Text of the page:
Kitchen Contains Most Modern Appliances
The kitchens are situated close to the dining rooms and contain the most modem machinery and utensils for cooking, including a great bakery with dough mixing apparatus and the latest approved ovens. To the sides are pantries and service rooms equipped for quick service of meals. Fish, meat, fruit and vegetables are kept separately in cold storage chambers. Refrigeration is supplied by two machines, which also provide the large quantities of ice required throughout the voyage.
The cuisine aboard these steamships will appeal to the most fastidious. The best that the season affords will be found on the tables of the Resolute and Reliance. With the meals cooked under the direction of expert chefs and served by experienced stewards, passengers will find the service unexcelled in ocean travel.
The main dining room of each vessel extends the full width of the ship, thus being open to the air and light on both sides. In the center, it rises through two decks to a height of 16 feet. The balcony on the upper deck, at the forward end of which the orchestra is placed, looks down into the large dining room. The color scheme is pearl-grey. The furniture is richly upholstered and_ blends with the warm-toned carpet. A pleasing feature is the lighting system, hundreds of concealed incandescent bulbs diffuse a softened light agreeable to the eye.
The social hall or lounge, finished in blue-grey, is a specially handsome room. It is located at the head of the ma n stairway, at an elevator stop, and is easily accessible from all sections of the first-class accommodation. It is richly ornamented and hung with a number of splendid paintings.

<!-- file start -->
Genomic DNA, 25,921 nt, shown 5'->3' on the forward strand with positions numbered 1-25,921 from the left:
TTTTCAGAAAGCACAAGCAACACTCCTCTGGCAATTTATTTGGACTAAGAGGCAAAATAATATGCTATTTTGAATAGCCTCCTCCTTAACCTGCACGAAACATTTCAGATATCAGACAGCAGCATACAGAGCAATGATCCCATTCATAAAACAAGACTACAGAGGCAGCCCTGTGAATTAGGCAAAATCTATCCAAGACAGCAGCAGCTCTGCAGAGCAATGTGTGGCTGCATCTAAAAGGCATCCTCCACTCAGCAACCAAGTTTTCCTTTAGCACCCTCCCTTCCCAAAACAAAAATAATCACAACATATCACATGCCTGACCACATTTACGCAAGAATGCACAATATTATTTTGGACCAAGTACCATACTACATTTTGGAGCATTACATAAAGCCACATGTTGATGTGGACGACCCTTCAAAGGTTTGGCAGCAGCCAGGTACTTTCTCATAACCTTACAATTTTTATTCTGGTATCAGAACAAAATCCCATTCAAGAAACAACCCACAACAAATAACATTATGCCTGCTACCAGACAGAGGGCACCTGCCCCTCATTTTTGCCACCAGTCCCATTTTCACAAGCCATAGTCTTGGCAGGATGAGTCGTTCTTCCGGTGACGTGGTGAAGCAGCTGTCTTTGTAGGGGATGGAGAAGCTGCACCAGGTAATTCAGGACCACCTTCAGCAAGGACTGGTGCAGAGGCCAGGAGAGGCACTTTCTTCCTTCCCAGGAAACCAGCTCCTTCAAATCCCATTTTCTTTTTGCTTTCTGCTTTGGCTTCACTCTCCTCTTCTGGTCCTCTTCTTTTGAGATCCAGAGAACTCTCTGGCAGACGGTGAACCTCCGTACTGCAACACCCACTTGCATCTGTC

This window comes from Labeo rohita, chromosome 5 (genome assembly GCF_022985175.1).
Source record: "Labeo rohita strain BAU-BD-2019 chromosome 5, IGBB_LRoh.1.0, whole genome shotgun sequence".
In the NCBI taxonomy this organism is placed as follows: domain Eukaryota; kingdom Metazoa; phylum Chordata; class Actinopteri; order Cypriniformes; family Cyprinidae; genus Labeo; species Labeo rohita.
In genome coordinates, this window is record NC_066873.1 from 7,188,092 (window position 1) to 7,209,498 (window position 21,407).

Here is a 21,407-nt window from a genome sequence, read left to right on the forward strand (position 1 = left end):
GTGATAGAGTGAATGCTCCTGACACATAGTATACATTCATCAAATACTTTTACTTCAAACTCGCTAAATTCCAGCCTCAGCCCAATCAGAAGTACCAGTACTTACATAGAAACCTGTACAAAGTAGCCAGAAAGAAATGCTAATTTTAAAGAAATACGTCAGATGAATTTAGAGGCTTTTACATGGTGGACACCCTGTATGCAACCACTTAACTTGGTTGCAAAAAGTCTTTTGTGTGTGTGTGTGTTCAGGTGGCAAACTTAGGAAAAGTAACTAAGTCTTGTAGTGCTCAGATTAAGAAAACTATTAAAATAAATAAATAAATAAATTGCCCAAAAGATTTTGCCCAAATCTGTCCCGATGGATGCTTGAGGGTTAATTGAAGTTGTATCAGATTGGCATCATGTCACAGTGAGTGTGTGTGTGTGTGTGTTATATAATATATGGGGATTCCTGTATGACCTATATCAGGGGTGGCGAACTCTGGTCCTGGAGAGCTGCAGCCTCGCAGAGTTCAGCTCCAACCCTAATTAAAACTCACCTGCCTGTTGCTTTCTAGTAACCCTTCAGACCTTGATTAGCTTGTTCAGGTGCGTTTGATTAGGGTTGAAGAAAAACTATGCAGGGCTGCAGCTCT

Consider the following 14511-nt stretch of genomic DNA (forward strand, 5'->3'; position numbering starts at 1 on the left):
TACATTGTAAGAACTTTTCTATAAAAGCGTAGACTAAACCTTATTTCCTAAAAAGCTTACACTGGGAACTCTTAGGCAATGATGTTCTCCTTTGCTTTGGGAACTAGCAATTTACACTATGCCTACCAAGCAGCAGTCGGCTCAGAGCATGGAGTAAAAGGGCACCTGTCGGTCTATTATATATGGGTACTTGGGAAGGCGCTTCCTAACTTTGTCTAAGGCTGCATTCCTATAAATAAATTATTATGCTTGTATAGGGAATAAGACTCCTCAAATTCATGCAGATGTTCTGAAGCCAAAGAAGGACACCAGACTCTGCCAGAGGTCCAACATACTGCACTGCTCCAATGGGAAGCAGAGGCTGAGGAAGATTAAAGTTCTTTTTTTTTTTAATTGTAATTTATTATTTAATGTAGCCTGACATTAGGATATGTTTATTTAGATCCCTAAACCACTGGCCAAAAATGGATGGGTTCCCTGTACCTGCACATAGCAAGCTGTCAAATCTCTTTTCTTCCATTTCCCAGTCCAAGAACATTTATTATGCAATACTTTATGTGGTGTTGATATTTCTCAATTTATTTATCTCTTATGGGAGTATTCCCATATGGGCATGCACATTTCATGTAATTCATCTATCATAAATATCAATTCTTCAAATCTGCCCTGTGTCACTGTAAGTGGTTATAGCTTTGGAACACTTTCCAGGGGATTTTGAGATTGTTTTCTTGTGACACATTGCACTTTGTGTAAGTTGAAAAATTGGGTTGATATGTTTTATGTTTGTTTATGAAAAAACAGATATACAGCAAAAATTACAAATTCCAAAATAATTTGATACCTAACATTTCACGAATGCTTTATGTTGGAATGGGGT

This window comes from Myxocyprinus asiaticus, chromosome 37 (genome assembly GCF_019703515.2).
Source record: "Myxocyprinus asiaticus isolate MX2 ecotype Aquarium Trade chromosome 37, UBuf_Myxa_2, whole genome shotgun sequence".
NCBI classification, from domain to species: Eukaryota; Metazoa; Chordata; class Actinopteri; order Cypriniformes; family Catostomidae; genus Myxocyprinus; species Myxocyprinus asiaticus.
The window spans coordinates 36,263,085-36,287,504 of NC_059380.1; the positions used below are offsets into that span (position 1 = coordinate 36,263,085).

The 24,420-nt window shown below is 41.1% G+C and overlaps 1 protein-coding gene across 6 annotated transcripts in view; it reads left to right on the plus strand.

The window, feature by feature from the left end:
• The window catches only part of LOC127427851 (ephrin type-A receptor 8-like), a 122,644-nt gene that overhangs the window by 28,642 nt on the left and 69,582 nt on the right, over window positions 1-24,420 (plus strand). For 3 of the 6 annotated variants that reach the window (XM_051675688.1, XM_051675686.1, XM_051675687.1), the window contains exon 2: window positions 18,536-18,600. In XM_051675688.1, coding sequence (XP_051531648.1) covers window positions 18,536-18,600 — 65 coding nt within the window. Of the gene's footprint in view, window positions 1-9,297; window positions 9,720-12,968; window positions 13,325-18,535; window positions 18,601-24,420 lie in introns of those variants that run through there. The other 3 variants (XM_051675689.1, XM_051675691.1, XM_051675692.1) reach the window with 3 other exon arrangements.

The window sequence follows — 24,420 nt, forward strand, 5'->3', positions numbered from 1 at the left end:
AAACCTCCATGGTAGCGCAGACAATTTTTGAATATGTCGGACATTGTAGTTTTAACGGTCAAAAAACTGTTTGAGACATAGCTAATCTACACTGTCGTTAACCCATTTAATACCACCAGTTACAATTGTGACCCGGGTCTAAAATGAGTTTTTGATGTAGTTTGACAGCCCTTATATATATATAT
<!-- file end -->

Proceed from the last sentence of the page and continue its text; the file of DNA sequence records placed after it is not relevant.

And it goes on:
The smoking room is paneled in mahogany and furnished with club chairs. Men could not ask for a more delightful spot. Not only may they enjoy smoking, conversing or playing cards, but attentive stewards are always ready to supply anything desired to add to their comfort.
The library and writing room is spacious and with its arched and beautifully decorated ceiling, has an atmosphere of unusual luxury and distinction. In the great bookcases are many volumes of good fiction as well as standard books of history and biography. Writing tables are supplied by the company with stationery for the use of passengers.
The winter garden is an apartment of rare beauty. Occupying a large space on the promenade deck and arched by a lofty dome of colored glass, it is the assembly room for the evening’s pleasures. Regular concerts are given and dances are held on its smooth inlaid floor. Palms and blooming plants add to its charm.
The terrace café is the rendez-vous of passengers between meals. Situated in the open, with protection against windy or rainy weather, it is a sort of promenade deck lounge. Coffee, tea. or any of the beverages generally found on board ship at sea, are served.
The promenade deck is exceptionally wide and extends around the ship. The forward part is protected against stormy weather by sliding windows. There is plenty of deck space in all classes. At sea one walks as much or more than one does when ashore. There is a strong desire to exercise in the open air. Five times around the ship is about equivalent to a mile.
The ventilation of the public rooms and first-class staterooms is provided through perforated panels in the ceilings by pressure and vacuum systems and by wall and ceiling fans. Similar methods of providing pure air are used throughout the ship, so that the most remote berth in the third-class gets its quota of fresh air. Ventilating and heating in staterooms is under the control of the passengers.
The passageways and corridors arc broad and enameled in white. It is pleasing to note that they are entirely free from heating pipes, ventilation shafts, switchboxes, and other unsightly apparatus. The three companion ways in the first-class open on airy vestibules.
The swimming pool on each ship measures about 30 x 12 1/2 feet. It is supplied with running seawater and is surrounded by a broad platform, back of which are the dressing rooms, shower baths and other equipment essential to the comfort of passengers. An electric light bath is also provided.